Thursday, September 4, 2008

A Pit Bull with Lipstick

No one enjoys cheap name-calling and mud-slinging more than me. And the Republicans' new attack dog appears to be an experienced pro at the game. So naturally, I enjoyed Sarah Palin's speech last night.

However, while the far-right is still bloated from ingesting all that red meat, I think it's important to state a few facts about the woman being haled this morning as the "future of the Republican party."

1. Time magazine reports (among other things) that as mayor of Wasilla, Alaska, Palin asked the local librarian how to go about banning books she found offensive. When the librarian refused to go along with her, Palin tried to have her fired.

2. Although she's now presenting herself as an anti-earmark reformer, the LA Times reports that as mayor Palin hired Washington lobbyists to gather pork for Wasilla, including a $600,000 bus facility and a $1.5 million sewer system. In her first year as governor, she requested 31 earmarks worth $197.8 million. And that "Bridge to Nowhere"? She's against it now, but was a strong supporter, and kept the $400+ million the state had already received for it.

3. Don't be fooled by Palin's support of families with special needs children. The Huffington Post is reporting that she recently cut educational funding for special needs children by $6 million. There's as-yet unsubstantiated talk that she also slashed funding for an unwed mothers' shelter.

4. The Wall Street Journal reports that Palin is a member of the Assembly of God Church, which practices speaking in tongues, supports the mixture of church and state, and believes that humanity is living in end times. Her minister preached that critics of President Bush would be banished to Hell, and questioned whether those who voted for John Kerry in 2004 would be admitted into Heaven. Though she hasn't been a member since 2002, she still maintains close ties with the church and its minister. Here's a video of her from this past June, addressing the church. In it, she asks congregants to pray for a gas pipeline she describes as "God's will" and says that the Iraq War is a "task that is from God."

5. She may be parroting McCain's "Country First" slogan now, but in the nineties she and her husband were members of the Alaska Independence Party. One of the Party's planks is secession from the United States. Here she is warmly addressing them this year.

6. According to CNN, Palin is under an ethics investigation in Alaska. The case concerns her July firing of a state safety commissioner for refusing to terminate a state trooper who was locked in a custody battle with her sister.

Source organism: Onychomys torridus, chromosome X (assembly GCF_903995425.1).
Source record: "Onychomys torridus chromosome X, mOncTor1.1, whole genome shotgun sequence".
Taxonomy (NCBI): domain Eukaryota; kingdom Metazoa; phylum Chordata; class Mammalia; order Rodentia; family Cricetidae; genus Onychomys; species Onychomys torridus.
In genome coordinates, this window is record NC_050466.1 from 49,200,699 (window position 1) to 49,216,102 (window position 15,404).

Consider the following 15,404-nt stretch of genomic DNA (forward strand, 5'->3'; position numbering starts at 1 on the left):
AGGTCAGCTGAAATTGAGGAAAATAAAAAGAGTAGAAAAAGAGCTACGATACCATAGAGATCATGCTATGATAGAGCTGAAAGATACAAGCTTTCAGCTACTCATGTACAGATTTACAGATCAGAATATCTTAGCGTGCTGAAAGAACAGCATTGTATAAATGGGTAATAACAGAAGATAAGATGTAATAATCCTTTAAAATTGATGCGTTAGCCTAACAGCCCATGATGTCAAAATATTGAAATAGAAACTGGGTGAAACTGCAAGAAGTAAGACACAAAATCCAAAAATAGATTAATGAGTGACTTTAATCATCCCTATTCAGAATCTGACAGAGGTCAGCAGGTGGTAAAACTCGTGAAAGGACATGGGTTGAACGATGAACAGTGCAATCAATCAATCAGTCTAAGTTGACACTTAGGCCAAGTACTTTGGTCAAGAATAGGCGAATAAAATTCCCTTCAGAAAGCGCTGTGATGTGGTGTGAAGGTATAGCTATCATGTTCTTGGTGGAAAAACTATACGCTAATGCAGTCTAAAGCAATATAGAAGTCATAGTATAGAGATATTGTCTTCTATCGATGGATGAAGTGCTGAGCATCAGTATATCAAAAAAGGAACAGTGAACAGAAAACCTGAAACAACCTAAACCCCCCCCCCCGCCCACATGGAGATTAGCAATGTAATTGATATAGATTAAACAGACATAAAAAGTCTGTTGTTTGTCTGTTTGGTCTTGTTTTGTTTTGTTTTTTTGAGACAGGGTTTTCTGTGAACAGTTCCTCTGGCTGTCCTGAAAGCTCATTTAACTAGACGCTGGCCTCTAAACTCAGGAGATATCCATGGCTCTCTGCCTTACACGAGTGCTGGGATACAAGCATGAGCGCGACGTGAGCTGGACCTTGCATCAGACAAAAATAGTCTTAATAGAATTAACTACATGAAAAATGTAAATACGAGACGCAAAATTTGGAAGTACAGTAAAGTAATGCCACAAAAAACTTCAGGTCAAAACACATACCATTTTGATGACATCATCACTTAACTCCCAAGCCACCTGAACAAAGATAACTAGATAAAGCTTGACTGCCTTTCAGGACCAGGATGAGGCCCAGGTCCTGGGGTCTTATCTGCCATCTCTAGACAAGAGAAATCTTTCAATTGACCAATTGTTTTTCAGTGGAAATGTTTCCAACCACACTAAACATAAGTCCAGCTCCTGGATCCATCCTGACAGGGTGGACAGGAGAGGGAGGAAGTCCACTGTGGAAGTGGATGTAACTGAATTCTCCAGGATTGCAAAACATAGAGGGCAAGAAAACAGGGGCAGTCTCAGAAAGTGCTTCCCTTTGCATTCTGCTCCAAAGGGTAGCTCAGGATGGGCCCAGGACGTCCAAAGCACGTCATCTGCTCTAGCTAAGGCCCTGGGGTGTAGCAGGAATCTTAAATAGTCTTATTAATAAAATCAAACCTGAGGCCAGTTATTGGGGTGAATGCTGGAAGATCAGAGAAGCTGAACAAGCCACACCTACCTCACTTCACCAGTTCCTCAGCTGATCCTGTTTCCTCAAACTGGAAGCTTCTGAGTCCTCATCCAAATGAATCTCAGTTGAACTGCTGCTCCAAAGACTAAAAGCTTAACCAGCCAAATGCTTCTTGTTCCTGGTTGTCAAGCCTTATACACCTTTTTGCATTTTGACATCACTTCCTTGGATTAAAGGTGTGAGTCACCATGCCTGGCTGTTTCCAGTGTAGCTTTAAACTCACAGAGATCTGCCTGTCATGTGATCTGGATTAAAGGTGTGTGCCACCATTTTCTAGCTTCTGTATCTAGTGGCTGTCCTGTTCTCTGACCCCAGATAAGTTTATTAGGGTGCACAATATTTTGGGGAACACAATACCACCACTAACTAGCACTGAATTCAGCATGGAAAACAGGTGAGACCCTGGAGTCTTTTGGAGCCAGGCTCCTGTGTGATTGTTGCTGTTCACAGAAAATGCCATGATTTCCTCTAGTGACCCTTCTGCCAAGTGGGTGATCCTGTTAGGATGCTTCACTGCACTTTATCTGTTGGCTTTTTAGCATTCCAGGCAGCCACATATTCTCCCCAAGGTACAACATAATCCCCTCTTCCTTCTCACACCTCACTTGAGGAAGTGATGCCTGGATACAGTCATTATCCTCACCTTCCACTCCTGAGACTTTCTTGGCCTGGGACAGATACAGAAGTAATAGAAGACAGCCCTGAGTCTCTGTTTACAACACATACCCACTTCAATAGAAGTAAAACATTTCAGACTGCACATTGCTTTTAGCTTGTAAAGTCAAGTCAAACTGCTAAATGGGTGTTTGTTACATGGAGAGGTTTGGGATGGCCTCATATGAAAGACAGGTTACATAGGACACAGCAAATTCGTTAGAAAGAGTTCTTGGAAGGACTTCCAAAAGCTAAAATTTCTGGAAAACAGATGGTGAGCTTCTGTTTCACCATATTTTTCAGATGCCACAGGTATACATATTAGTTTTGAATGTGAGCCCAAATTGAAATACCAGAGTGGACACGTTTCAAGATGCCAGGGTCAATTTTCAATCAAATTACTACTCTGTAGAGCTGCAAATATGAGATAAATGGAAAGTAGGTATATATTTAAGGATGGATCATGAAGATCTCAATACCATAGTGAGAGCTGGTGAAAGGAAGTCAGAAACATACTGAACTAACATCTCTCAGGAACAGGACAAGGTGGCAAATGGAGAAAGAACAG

7. That car wash she's part owner in? The Washington Post says she failed to declare it on the form in which gubernatorial candidates must disclose interest in any non-publicly traded company. And then it failed to file its biennial report and pay its requisite fees.

8. Palin blatantly misrepresented the extent of her meager foreign travel during the VP selection process. Though she claimed to have visited Germany, Kuwait and Ireland (three hotbeds of international tension) the Huffington Post has since reported that the trip to Ireland was a refueling layover only.

9. Wikipedia states that pit bulls are recognized as dangerous and unpredictable dogs, often valued for their "macho" reputations and fighting abilities. They are responsible for one third of all dog-bite fatalities, and have been banned in 12 countries and 24 cities in the United States.

1 comment:

Anonymous said...

Yeah but the thing is that facts don't matter. As Ronald Reagan so aptly put it, "facts are stupid things."

Here's an interesting little snippet from Slate re: facts:

"Big Fat Résumés"
Posted Wednesday, September 17, 2008 11:06 AM By Hanna Rosin

Two political scientists gave volunteers who described themselves as "conservative" a list of Bush's prewar claims that Iraq had weapons of mass destruction. To some of the volunteers they provided a thorough, neutral refutation—the 2004 Duelfer report that concluded Iraq had no WMDs. Now here's the amazing result: The ones who received the refutation were vastly more likely to believe the Bush view than the other group. In other words, the mere presence of "expert" refutation—i.e., ... made the conservatives less likely to believe the truth and stick to their guns. The researchers call this the "backfire effect" and say it shows up mostly with conservatives. Sending corrections to obvious mistruths, one of them concluded, is only likely to backfire. The very act of arguing against those corrections seems to make conservatives believe them more strongly and reinforces their view that anything from those people with BFR has to be wrong.